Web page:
Family relationship between elders and adult children: After receiving NRPS, some participants mentioned no change in family relationship, while others thought more ambivalence or conflict occurred.

No changes in family relationship: Half of the respondents mentioned no change to family relationship after receiving NRPS. For example, Mr. Fu said: “Nothing changed. Our relationship is no better, no worse. My relationship with my daughter-in-law is as good as before. We never quarreled. I am not a picky person. I have taken care of their kids. Now I am old and have the little pension money. I can buy some snacks for my great granddaughter using the money. Our relationships are good” (Mr. Fu).

More ambivalence and conflicts: However, Mrs. Jiang mentioned more family ambivalence and conflicts occurred because of the pension. She complained to us:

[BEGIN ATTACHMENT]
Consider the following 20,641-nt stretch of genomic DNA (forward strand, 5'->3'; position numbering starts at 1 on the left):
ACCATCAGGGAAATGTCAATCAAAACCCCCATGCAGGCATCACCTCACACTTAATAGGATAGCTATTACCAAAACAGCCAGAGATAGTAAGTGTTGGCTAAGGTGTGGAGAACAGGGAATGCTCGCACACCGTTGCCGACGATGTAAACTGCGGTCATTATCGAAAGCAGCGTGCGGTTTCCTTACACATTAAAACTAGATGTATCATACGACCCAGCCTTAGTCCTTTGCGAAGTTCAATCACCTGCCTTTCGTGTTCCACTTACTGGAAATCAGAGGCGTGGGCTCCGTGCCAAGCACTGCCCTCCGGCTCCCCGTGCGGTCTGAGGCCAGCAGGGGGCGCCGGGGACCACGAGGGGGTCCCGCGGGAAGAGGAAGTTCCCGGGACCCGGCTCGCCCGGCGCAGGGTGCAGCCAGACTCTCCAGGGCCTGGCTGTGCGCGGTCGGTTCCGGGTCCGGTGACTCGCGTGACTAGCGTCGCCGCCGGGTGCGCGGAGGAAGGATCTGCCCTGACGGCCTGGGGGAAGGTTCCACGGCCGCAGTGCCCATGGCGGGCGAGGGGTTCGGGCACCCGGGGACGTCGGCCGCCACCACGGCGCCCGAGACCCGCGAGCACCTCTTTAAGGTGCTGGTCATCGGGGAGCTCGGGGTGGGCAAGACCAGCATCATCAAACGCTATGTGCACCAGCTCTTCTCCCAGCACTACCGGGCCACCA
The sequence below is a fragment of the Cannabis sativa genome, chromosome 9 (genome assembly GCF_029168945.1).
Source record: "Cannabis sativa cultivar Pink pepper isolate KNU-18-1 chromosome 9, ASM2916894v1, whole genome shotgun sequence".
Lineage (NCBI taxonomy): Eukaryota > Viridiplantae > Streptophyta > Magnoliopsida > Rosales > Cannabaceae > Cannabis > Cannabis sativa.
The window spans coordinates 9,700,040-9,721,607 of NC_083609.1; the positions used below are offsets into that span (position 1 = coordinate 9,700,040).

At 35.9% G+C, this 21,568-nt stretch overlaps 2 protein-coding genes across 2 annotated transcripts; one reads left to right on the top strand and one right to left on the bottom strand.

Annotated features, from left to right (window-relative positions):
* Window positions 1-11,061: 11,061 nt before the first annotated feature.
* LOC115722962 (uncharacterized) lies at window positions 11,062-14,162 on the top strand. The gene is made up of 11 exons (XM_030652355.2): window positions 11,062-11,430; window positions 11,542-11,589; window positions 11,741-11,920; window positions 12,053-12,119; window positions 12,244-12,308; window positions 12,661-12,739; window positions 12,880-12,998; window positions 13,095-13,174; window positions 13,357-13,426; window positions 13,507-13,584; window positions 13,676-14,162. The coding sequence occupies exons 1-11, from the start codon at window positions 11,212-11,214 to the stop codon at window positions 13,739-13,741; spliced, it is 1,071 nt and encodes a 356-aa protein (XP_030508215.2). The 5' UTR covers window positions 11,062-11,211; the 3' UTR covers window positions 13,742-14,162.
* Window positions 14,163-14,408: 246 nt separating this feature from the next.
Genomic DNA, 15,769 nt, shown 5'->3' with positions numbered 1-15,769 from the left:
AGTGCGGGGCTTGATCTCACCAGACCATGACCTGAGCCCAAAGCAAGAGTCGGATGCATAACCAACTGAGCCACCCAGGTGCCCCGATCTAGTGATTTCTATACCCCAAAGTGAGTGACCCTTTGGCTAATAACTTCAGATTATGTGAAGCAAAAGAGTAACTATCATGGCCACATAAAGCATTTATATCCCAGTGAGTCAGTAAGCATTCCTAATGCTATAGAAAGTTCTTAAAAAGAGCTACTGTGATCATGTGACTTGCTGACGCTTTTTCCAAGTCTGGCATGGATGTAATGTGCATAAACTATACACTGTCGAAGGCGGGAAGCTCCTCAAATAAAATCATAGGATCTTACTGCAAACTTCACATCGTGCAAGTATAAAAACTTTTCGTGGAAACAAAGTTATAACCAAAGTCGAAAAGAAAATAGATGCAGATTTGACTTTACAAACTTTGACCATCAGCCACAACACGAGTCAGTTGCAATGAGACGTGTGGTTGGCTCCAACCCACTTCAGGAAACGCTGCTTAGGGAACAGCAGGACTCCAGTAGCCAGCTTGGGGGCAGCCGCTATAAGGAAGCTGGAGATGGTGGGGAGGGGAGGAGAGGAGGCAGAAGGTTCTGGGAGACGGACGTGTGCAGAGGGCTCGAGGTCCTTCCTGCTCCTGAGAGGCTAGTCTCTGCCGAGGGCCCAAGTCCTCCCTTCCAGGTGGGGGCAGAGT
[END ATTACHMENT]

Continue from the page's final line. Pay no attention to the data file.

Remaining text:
“Outwardly, my daughter-in-law is nicer to me now. I know it is because I have pension now. They don’t buy me so much stuff as they used to. Sometimes their little son will ask for money to buy snack, and she will tell him to ask for money from me. If I don’t give money to her son, she would look unhappy and make oblique accusations. Sometimes my daughter-in-law even told others I am mean to my grandson (her son). This even makes worse the relationship between my grandson and I (Mrs. Jiang).